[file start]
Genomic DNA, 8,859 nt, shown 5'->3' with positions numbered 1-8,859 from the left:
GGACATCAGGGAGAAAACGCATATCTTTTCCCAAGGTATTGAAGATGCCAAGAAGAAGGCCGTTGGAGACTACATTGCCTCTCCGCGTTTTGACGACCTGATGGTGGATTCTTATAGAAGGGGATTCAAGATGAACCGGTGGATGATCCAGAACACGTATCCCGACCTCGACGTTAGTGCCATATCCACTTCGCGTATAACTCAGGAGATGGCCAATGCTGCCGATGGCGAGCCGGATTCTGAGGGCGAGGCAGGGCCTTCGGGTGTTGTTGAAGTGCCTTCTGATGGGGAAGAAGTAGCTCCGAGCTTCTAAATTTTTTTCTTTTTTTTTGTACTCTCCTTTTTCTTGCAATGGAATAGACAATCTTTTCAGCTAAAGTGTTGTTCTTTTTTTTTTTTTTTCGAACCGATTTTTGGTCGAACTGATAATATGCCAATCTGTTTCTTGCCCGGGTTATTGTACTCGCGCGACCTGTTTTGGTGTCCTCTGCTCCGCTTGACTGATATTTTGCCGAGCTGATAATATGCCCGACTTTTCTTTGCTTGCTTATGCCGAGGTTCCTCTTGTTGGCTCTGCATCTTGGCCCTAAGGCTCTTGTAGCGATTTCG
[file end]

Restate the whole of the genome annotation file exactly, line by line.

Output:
Genomic DNA, 8,859 nt, shown 5'->3' with positions numbered 1-8,859 from the left:
GGACATCAGGGAGAAAACGCATATCTTTTCCCAAGGTATTGAAGATGCCAAGAAGAAGGCCGTTGGAGACTACATTGCCTCTCCGCGTTTTGACGACCTGATGGTGGATTCTTATAGAAGGGGATTCAAGATGAACCGGTGGATGATCCAGAACACGTATCCCGACCTCGACGTTAGTGCCATATCCACTTCGCGTATAACTCAGGAGATGGCCAATGCTGCCGATGGCGAGCCGGATTCTGAGGGCGAGGCAGGGCCTTCGGGTGTTGTTGAAGTGCCTTCTGATGGGGAAGAAGTAGCTCCGAGCTTCTAAATTTTTTTCTTTTTTTTTGTACTCTCCTTTTTCTTGCAATGGAATAGACAATCTTTTCAGCTAAAGTGTTGTTCTTTTTTTTTTTTTTTCGAACCGATTTTTGGTCGAACTGATAATATGCCAATCTGTTTCTTGCCCGGGTTATTGTACTCGCGCGACCTGTTTTGGTGTCCTCTGCTCCGCTTGACTGATATTTTGCCGAGCTGATAATATGCCCGACTTTTCTTTGCTTGCTTATGCCGAGGTTCCTCTTGTTGGCTCTGCATCTTGGCCCTAAGGCTCTTGTAGCGATTTCG